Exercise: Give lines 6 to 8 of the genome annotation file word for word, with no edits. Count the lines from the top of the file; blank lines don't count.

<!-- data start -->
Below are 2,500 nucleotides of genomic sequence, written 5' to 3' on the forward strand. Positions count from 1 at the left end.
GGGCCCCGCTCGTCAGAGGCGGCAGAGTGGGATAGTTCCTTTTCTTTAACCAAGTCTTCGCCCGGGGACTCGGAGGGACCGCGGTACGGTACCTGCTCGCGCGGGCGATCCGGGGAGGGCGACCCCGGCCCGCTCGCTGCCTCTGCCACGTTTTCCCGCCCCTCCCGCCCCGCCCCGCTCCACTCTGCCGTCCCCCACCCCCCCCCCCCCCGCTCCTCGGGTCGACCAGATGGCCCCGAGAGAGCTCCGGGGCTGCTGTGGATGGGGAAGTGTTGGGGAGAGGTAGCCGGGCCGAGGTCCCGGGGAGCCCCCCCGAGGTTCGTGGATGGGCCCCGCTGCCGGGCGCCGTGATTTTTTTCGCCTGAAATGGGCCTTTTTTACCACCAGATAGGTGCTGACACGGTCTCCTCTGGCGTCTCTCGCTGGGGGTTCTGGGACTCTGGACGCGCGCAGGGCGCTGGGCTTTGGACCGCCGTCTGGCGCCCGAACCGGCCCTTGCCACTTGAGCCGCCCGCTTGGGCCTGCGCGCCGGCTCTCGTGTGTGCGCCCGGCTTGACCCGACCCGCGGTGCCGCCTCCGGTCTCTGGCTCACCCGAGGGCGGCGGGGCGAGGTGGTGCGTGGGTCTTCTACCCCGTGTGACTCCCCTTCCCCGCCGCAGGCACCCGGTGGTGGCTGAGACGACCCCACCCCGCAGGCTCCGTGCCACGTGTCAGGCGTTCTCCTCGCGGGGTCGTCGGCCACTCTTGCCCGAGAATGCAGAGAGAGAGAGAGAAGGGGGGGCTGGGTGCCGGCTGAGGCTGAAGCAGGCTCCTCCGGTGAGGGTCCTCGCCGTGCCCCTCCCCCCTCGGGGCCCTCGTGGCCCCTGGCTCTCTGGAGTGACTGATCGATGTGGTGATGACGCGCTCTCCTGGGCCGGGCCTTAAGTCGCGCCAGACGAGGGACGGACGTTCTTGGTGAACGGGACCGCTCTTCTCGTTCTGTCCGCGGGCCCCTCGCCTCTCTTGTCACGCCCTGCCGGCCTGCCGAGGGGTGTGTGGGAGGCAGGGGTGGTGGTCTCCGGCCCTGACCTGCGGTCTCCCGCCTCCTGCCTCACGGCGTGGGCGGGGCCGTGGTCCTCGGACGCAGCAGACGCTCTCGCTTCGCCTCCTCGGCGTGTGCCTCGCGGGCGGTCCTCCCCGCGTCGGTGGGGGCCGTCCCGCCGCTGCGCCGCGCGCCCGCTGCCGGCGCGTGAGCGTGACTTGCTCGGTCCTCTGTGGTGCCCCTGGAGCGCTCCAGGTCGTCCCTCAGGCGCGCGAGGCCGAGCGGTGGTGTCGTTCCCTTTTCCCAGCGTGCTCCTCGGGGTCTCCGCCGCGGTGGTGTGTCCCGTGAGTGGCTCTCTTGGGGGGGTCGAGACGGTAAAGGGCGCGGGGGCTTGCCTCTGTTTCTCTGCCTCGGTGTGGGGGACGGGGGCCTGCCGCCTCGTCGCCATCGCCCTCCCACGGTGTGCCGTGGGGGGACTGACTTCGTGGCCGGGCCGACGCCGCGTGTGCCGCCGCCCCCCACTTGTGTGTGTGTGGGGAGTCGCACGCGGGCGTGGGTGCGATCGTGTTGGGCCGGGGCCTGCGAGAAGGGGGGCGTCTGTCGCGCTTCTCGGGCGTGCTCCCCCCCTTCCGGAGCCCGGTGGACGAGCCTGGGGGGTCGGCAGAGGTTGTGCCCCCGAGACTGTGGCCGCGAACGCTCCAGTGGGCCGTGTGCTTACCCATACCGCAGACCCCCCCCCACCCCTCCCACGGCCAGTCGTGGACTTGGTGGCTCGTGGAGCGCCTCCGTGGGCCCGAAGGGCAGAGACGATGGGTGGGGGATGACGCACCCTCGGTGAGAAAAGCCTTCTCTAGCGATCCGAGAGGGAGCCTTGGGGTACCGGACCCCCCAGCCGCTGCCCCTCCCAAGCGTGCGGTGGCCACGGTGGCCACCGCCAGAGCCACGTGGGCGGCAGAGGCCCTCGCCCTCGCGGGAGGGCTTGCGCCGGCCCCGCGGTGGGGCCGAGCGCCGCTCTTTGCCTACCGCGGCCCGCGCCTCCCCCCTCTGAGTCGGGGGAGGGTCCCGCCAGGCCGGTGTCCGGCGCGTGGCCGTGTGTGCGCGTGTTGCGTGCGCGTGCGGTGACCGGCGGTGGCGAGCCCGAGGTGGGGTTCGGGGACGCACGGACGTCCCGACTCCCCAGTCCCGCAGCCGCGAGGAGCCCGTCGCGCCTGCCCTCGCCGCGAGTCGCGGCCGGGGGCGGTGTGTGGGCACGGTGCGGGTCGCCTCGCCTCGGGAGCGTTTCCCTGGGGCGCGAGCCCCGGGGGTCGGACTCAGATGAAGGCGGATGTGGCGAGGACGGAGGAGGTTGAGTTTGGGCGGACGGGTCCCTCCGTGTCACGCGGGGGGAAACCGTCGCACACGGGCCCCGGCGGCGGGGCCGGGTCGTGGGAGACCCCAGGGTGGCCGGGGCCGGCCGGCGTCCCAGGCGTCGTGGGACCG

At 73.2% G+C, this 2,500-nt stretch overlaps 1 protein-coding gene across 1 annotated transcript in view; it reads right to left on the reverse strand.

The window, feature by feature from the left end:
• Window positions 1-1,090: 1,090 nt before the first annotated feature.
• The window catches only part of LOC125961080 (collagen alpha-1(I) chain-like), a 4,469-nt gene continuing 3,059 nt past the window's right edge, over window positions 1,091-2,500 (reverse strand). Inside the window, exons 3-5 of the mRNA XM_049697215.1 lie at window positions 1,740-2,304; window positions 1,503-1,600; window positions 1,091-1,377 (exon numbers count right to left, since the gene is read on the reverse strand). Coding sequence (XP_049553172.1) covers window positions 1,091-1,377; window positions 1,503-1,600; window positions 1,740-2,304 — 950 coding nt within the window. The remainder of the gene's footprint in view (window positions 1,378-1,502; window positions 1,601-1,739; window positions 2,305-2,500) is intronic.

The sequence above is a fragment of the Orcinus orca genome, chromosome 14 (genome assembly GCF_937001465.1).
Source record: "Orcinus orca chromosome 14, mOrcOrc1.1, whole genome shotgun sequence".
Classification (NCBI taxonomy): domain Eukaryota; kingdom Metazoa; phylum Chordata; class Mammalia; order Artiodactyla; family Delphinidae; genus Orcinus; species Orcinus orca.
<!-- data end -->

• The window catches only part of LOC125961080 (collagen alpha-1(I) chain-like), a 4,469-nt gene continuing 3,059 nt past the window's right edge, over window positions 1,091-2,500 (reverse strand). Inside the window, exons 3-5 of the mRNA XM_049697215.1 lie at window positions 1,740-2,304; window positions 1,503-1,600; window positions 1,091-1,377 (exon numbers count right to left, since the gene is read on the reverse strand). Coding sequence (XP_049553172.1) covers window positions 1,091-1,377; window positions 1,503-1,600; window positions 1,740-2,304 — 950 coding nt within the window. The remainder of the gene's footprint in view (window positions 1,378-1,502; window positions 1,601-1,739; window positions 2,305-2,500) is intronic.

The sequence above is a fragment of the Orcinus orca genome, chromosome 14 (genome assembly GCF_937001465.1).
Source record: "Orcinus orca chromosome 14, mOrcOrc1.1, whole genome shotgun sequence".